Thus inquiry in a culture stagnant with absolute adherence to tradition is considered as a direct threat to the system. Learning in such societies is more about memorizing than critical thinking or analysis. Thus questioning is perceived like a disturbance, disrespect or shameful disobedience.

  16. Only fools dream

    "Pity the nation that despises a passion in its dream, yet submits in its awakening" Khalil Gibran

    آرزو اوّل تو پیدا ہو نہیں سکتی کہیں
    ہو کہیں پیدا تو مر جاتی ہے یا رہتی ہے خام

    We all dream at night. But those who dream while awake are the ones who make one hell of a difference. Dreaming is a creative process which constructs situations, scenarios, solutions and outcomes without any logical criticism or consideration of plausibility. It is an effective tool to visualize out-of-the-box solutions to real problems. Dreaming is not merely an escape from reality but could well serve as a window to a profoundly new world. A dreamer tends to focus on the potential rather than the current and more constrained reality. Hope and intense positive emotions which are often an outcome of an imaginative dream, may release the “steam” of motivation, powerful enough to initiate the process of positive change.

    Most great inventors and discoverers were mocked as fools as they passionately dreamed about the possibilities that were profoundly different from the “realities” of their times.

    If we want to move ahead as a people, we must take the risk of being reckoned as a fool. The shackles of status quo cannot be broken without powerful imagination and day dreaming. So dream!

  17. Children require parental attention round-the-clock

    Parents who think that way need counseling from a nearby psychologist. Overprotective parents hamper child development. In Pakistan, parents often act and feel like "owners" rather than mentors of their offspring. They steer their kids like soldiers. Others love their children “too much” and tend to keep them under their wings all the time.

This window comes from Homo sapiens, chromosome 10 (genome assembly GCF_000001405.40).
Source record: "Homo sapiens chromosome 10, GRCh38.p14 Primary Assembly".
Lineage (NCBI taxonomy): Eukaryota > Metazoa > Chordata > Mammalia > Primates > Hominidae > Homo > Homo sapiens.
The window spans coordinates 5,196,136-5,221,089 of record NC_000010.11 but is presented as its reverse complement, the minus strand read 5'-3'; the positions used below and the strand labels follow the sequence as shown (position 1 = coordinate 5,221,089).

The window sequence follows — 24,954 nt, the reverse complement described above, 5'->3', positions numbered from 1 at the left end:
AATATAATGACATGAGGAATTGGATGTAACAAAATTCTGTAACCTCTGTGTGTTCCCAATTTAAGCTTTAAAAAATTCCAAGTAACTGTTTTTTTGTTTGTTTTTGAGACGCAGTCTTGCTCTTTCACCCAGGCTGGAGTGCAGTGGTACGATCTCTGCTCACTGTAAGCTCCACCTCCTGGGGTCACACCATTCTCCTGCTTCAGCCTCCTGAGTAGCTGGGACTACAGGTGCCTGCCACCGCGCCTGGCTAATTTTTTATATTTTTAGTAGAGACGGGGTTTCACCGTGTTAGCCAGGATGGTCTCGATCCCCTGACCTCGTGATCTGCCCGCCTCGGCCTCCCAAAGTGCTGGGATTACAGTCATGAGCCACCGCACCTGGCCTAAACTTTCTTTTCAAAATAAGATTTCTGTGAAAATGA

Children in many ways, think and act like a scientist. They like to form assumptions about things they come across, explore and examine objects that have never been experienced, play around or experiment to have a deeper understanding about phenomena. In the process they make mistakes, just like an experienced scientist, most of whose experiments simply fail to give desired or anticipated results. After all, that’s what learning is all about.

    In an overly controlled environment, children tend to lose initiative, interest and motivation to learn. Consequently, learning becomes a bland experience rather than an exciting activity.

    So if you want your child to grow up to his full potential, give him a break!

  18. Seeking wealth and seeking God are mutually exclusive desires

    Such compartmentalization does not exist in Islam. Though holding this perspective is not a new phenomenon, but the pervasiveness of the outlook amongst “religious minded” community is a reflection of corruption in Islamic thought. Distancing oneself from worldly success is like abandoning the domain in favour of the opposing ideals. Such attitude cannot be validated from any logic and is completely false from a historical perspective. This tendency represents an introvert faith. Islam in its true form has never assumed an introvert outlook. It is essentially a social system and not merely a psychological experience. How can a system known for vigorously challenging social evil, exploitation myths and false gods, choose to adopt such a passive life attitude? Confronting and withdrawing are mutually exclusive positions and thus cannot coexist.

  19. Technology is the grand route to advancement

    We tend to overemphasise new technology as the wonder drug to fight backwardness. We thus frame policies which are founded on the assumption, that acquisition of new technology would automatically rid ourselves of the our ills and make us advance as a society. It wouldn't. Why? Because we are a grossly uneducated society - a huge mass of underdeveloped minds ill-equipped to think, analyze and solve problems; and face plethora of social issues that challenge our very existence. We need to work on the foundation before we build tall structures. We need to educate our people, and seriously begin to address our core social issues before it's too late. Our first priority therefore, is education; to develop the capacity to think, inquire, question and solve problems. And we should invest in disciplines that are designed to develop these human faculties, e.g. history, social sciences and natural sciences, language and literature.